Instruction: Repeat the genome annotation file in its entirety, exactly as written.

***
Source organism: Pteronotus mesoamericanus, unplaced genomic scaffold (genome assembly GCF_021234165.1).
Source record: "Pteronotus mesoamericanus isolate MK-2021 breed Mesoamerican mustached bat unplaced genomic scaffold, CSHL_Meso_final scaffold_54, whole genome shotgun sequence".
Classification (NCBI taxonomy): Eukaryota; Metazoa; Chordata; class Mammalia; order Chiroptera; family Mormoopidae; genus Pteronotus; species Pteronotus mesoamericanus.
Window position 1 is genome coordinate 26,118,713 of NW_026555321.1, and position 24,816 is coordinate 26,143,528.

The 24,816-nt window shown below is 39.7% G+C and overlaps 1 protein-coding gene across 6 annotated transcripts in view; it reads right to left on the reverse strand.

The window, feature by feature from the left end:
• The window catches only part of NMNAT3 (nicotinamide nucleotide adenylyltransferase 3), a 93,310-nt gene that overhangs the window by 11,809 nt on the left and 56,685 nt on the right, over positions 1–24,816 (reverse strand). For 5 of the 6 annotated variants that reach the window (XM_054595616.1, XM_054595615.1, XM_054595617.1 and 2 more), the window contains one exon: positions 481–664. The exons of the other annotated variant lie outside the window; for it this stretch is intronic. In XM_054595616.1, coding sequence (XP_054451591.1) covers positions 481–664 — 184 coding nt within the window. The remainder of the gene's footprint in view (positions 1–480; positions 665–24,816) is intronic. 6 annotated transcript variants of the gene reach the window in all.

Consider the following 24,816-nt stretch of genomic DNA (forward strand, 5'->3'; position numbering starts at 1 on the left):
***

Source organism: Pteronotus mesoamericanus, unplaced genomic scaffold (genome assembly GCF_021234165.1).
Source record: "Pteronotus mesoamericanus isolate MK-2021 breed Mesoamerican mustached bat unplaced genomic scaffold, CSHL_Meso_final scaffold_54, whole genome shotgun sequence".
Classification (NCBI taxonomy): Eukaryota; Metazoa; Chordata; class Mammalia; order Chiroptera; family Mormoopidae; genus Pteronotus; species Pteronotus mesoamericanus.
Window position 1 is genome coordinate 26,118,713 of NW_026555321.1, and position 24,816 is coordinate 26,143,528.

The 24,816-nt window shown below is 39.7% G+C and overlaps 1 protein-coding gene across 6 annotated transcripts in view; it reads right to left on the reverse strand.

The window, feature by feature from the left end:
• The window catches only part of NMNAT3 (nicotinamide nucleotide adenylyltransferase 3), a 93,310-nt gene that overhangs the window by 11,809 nt on the left and 56,685 nt on the right, over positions 1–24,816 (reverse strand). For 5 of the 6 annotated variants that reach the window (XM_054595616.1, XM_054595615.1, XM_054595617.1 and 2 more), the window contains one exon: positions 481–664. The exons of the other annotated variant lie outside the window; for it this stretch is intronic. In XM_054595616.1, coding sequence (XP_054451591.1) covers positions 481–664 — 184 coding nt within the window. The remainder of the gene's footprint in view (positions 1–480; positions 665–24,816) is intronic. 6 annotated transcript variants of the gene reach the window in all.

Consider the following 24,816-nt stretch of genomic DNA (forward strand, 5'->3'; position numbering starts at 1 on the left):